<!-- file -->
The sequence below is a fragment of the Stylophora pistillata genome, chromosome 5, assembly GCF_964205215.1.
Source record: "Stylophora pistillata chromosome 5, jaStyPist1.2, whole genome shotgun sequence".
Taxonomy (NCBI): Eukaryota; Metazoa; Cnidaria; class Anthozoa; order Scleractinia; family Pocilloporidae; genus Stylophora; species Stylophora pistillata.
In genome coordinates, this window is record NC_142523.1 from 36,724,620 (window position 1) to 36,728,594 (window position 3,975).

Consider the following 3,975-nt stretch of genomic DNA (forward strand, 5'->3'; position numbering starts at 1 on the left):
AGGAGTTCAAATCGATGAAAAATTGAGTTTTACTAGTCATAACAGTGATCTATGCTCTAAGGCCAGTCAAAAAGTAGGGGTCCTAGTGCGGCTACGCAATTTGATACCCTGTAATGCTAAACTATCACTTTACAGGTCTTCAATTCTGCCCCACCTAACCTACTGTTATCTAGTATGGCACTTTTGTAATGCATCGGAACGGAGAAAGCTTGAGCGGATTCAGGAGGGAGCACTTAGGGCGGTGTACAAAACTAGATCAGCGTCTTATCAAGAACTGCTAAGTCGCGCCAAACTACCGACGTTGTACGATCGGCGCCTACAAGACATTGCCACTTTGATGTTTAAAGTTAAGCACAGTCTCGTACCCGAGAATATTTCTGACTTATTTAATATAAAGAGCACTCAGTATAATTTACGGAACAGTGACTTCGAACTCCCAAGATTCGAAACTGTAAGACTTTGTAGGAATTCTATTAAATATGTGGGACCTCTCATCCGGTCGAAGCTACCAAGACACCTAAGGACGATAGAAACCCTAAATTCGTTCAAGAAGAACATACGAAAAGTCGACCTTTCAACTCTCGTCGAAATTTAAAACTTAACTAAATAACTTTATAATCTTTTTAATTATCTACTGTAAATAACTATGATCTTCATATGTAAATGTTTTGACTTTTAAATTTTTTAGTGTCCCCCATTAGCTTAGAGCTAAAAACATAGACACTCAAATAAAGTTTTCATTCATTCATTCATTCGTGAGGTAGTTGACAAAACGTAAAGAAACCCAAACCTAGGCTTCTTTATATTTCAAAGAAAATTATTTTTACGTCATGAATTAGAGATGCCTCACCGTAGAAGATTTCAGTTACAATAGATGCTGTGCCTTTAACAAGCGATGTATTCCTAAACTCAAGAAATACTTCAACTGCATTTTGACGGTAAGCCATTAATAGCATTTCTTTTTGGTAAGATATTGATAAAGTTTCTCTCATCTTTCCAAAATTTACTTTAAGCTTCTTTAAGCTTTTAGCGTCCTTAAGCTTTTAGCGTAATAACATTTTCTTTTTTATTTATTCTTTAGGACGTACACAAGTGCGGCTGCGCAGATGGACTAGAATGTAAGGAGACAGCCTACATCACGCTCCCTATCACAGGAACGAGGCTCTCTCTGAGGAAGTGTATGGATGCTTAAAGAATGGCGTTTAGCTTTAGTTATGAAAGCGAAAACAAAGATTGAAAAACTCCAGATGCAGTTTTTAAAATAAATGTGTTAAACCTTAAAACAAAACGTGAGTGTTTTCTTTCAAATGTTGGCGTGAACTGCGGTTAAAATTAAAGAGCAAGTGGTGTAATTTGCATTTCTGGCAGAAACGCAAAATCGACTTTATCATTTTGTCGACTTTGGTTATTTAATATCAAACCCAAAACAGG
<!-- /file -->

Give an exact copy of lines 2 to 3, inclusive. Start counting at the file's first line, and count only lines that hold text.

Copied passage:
Source record: "Stylophora pistillata chromosome 5, jaStyPist1.2, whole genome shotgun sequence".
Taxonomy (NCBI): Eukaryota; Metazoa; Cnidaria; class Anthozoa; order Scleractinia; family Pocilloporidae; genus Stylophora; species Stylophora pistillata.